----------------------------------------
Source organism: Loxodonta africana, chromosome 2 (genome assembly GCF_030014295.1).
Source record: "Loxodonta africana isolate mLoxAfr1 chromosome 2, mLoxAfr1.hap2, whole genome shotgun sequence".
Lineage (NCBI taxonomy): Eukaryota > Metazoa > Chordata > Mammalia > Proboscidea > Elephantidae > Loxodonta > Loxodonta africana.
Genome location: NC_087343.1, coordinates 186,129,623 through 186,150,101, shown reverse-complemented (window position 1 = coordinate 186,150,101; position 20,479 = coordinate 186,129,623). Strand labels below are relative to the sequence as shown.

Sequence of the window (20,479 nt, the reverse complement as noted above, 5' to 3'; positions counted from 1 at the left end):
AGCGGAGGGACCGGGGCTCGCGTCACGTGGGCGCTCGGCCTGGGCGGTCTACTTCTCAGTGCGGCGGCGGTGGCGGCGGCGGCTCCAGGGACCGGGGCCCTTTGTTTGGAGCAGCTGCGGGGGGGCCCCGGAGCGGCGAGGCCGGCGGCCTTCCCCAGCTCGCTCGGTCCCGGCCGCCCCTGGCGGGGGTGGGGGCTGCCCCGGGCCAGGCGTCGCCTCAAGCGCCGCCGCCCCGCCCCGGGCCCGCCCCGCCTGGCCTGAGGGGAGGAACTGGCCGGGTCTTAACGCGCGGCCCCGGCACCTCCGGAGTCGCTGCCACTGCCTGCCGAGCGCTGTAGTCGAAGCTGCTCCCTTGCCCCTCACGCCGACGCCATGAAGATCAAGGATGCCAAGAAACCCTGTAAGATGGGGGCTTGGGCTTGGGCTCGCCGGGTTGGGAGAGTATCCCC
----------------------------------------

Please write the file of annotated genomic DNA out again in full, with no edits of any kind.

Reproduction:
Source organism: Loxodonta africana, chromosome 2 (genome assembly GCF_030014295.1).
Source record: "Loxodonta africana isolate mLoxAfr1 chromosome 2, mLoxAfr1.hap2, whole genome shotgun sequence".
Lineage (NCBI taxonomy): Eukaryota > Metazoa > Chordata > Mammalia > Proboscidea > Elephantidae > Loxodonta > Loxodonta africana.
Genome location: NC_087343.1, coordinates 186,129,623 through 186,150,101, shown reverse-complemented (window position 1 = coordinate 186,150,101; position 20,479 = coordinate 186,129,623). Strand labels below are relative to the sequence as shown.

Sequence of the window (20,479 nt, the reverse complement as noted above, 5' to 3'; positions counted from 1 at the left end):
AGCGGAGGGACCGGGGCTCGCGTCACGTGGGCGCTCGGCCTGGGCGGTCTACTTCTCAGTGCGGCGGCGGTGGCGGCGGCGGCTCCAGGGACCGGGGCCCTTTGTTTGGAGCAGCTGCGGGGGGGCCCCGGAGCGGCGAGGCCGGCGGCCTTCCCCAGCTCGCTCGGTCCCGGCCGCCCCTGGCGGGGGTGGGGGCTGCCCCGGGCCAGGCGTCGCCTCAAGCGCCGCCGCCCCGCCCCGGGCCCGCCCCGCCTGGCCTGAGGGGAGGAACTGGCCGGGTCTTAACGCGCGGCCCCGGCACCTCCGGAGTCGCTGCCACTGCCTGCCGAGCGCTGTAGTCGAAGCTGCTCCCTTGCCCCTCACGCCGACGCCATGAAGATCAAGGATGCCAAGAAACCCTGTAAGATGGGGGCTTGGGCTTGGGCTCGCCGGGTTGGGAGAGTATCCCC